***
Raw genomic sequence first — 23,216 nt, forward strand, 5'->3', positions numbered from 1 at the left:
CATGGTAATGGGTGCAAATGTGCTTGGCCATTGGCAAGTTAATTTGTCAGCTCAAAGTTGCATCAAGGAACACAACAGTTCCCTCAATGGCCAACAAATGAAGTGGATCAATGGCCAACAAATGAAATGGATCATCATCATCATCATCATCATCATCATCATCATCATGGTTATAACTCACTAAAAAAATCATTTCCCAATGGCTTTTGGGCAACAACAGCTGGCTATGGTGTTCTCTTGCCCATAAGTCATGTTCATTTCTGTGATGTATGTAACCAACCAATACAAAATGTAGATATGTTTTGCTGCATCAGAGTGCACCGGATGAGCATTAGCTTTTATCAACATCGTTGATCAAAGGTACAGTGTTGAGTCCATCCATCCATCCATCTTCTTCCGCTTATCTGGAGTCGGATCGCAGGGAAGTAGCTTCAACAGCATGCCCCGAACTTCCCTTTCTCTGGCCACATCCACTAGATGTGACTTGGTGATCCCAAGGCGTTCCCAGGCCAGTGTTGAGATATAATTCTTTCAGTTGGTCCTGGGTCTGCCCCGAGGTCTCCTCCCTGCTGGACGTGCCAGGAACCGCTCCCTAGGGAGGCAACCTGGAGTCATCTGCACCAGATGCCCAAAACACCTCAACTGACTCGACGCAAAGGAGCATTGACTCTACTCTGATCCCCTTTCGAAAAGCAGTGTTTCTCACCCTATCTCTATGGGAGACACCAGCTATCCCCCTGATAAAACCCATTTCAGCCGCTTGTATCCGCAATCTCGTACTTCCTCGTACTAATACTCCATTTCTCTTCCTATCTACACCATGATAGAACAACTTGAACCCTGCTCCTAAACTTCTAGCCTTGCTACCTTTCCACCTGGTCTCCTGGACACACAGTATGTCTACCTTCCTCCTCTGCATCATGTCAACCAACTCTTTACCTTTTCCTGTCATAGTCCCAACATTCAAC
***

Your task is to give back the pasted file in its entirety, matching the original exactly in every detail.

Raw genomic sequence first — 23,216 nt, forward strand, 5'->3', positions numbered from 1 at the left:
CATGGTAATGGGTGCAAATGTGCTTGGCCATTGGCAAGTTAATTTGTCAGCTCAAAGTTGCATCAAGGAACACAACAGTTCCCTCAATGGCCAACAAATGAAGTGGATCAATGGCCAACAAATGAAATGGATCATCATCATCATCATCATCATCATCATCATCATCATGGTTATAACTCACTAAAAAAATCATTTCCCAATGGCTTTTGGGCAACAACAGCTGGCTATGGTGTTCTCTTGCCCATAAGTCATGTTCATTTCTGTGATGTATGTAACCAACCAATACAAAATGTAGATATGTTTTGCTGCATCAGAGTGCACCGGATGAGCATTAGCTTTTATCAACATCGTTGATCAAAGGTACAGTGTTGAGTCCATCCATCCATCCATCTTCTTCCGCTTATCTGGAGTCGGATCGCAGGGAAGTAGCTTCAACAGCATGCCCCGAACTTCCCTTTCTCTGGCCACATCCACTAGATGTGACTTGGTGATCCCAAGGCGTTCCCAGGCCAGTGTTGAGATATAATTCTTTCAGTTGGTCCTGGGTCTGCCCCGAGGTCTCCTCCCTGCTGGACGTGCCAGGAACCGCTCCCTAGGGAGGCAACCTGGAGTCATCTGCACCAGATGCCCAAAACACCTCAACTGACTCGACGCAAAGGAGCATTGACTCTACTCTGATCCCCTTTCGAAAAGCAGTGTTTCTCACCCTATCTCTATGGGAGACACCAGCTATCCCCCTGATAAAACCCATTTCAGCCGCTTGTATCCGCAATCTCGTACTTCCTCGTACTAATACTCCATTTCTCTTCCTATCTACACCATGATAGAACAACTTGAACCCTGCTCCTAAACTTCTAGCCTTGCTACCTTTCCACCTGGTCTCCTGGACACACAGTATGTCTACCTTCCTCCTCTGCATCATGTCAACCAACTCTTTACCTTTTCCTGTCATAGTCCCAACATTCAAC